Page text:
I am nearing the end of writing up my Chapter 1 Introduction to the Research. I have Sections 1.8 Limitations, 1.9 Acronyms and Definitions, and 1.10 Overview of the Thesis yet to do. I do believe the entire chapter is holding together although I have made a few significant changes from the original proposal.
First, the proposal refers to ICT technological cultures rather than ICT perspectives and practices. The main thesis of my dissertation is that the field of education is still operating on an individualistic philosophical basis. An individualistic philosophy is exemplified in educational constructs that position the individual at the centre of the learning process. In the past, this positioning has done great harm, as students, irregardless of their socio-economic status, race, or linguistic and cultural home conditions, were considered individually capable of succeeding in education if they applied themselves. If they were not successful, it was because they were in some way deficient or not making enough of an effort. However, research contradicts this construct. We find a statistical correlation between academic achievement and socio-cultural status. We find race-related socialization contributes to academic success in black families. We find linguistically and culturally diverse students are being systemically under-educated. The notion of individualism disregards the influence our dynamic contextual conditions play on our ongoing cognitive, cultural, and technological development.
I am arguing that this individualistic construct is residual of a flawed, outmoded philosophy that positioned all living and non-living entities in a hierarchical pyramid of value. At the top of the pyramid, human life was considered paramount, and within the vast array of human lives, the ‘white’ race and certain Western European cultures were considered the acme of human development. This construct has been used to position human life and consciousness as superior to other living forms, and to non-living matter. It has even been used to argue that human beings are in someway transcendental, that our consciousness is an indicator that we are particularly connected to a spiritual being, and that connection to this overarching spiritual being places human existence above all other entities on this planet.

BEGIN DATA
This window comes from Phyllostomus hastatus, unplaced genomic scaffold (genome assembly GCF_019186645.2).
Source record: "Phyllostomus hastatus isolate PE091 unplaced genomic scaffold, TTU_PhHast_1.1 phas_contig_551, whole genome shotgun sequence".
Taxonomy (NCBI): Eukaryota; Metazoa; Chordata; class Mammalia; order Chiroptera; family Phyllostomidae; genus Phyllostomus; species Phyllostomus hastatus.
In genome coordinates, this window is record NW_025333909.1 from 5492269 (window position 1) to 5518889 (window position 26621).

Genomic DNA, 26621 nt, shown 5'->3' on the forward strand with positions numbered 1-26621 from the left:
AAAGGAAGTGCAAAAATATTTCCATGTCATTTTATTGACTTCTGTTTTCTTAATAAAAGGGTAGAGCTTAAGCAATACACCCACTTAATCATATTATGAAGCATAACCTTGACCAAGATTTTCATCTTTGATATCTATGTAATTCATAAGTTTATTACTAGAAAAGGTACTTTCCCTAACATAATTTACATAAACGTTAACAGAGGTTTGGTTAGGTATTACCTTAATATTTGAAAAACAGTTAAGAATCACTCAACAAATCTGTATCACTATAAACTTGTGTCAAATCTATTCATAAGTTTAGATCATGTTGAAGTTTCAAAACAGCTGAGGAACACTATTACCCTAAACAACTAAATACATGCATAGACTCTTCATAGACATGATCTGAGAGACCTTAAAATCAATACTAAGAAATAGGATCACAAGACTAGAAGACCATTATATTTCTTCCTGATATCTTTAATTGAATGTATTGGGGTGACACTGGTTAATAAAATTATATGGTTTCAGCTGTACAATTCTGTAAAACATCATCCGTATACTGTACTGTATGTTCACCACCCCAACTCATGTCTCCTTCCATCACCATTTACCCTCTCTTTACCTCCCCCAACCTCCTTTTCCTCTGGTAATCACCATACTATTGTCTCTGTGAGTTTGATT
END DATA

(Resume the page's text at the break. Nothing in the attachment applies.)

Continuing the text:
There is general acceptance that life exists within an ecology, a complex web of life wherein any change to living and non-living entities causes reverberations of change throughout the system. If this is true for all other living systems, it must also be true for human existence. If it is true that our human existence depends on interconnectivity and interactivity within our ecological system, it must also be true that life in educational institutions can be considered an ecological system. If it is true that life in educational institutions is an ecological system, then it must be true that our uses of technology are an essential entity within our complex web of life. If it is true that our uses of technology are an essential entity within our complex web of life, then it must be true that our involvements with technology, while individually enacted, are culturally formed.
It is this line of reasoning that has led me to consider technology studies education as the study of technological cultures. Further, as my specialization is digital technologies (aka information and communication technologies (ICT)), I consider our technological lives in educational institutions as ICT technological cultures.
It is true that we, individually, do form ICT perspectives and practices, but the formation of our ICT perspectives and practices are symptomatic of the kinds of ICT technological cultures we have been exposed to.
One of the most fascinating aspects of ecological systems, as complex webs of life, is that they cannot exist without the active participation of living entities within the system. It is the property of interactivity amongst living entities that sustains the connective strands of a web of life. It is true that individual ICT perspectives and practices contribute to the formation of ICT technological cultures. It is also true that the formation of ICT technological cultures influence the formation of individual ICT perspectives and practices.
In my view, the field of education has too long focused on the individual as the site of institutional change. I suggest that we need to focus on the cultures of connectivity that sustain our educational institutions, in my case, the cultures of connectivity that sustain or change ICT technological cultures in educational institutions. For this reason, I write about ICT technological cultures rather than individual ICT perspectives and practices.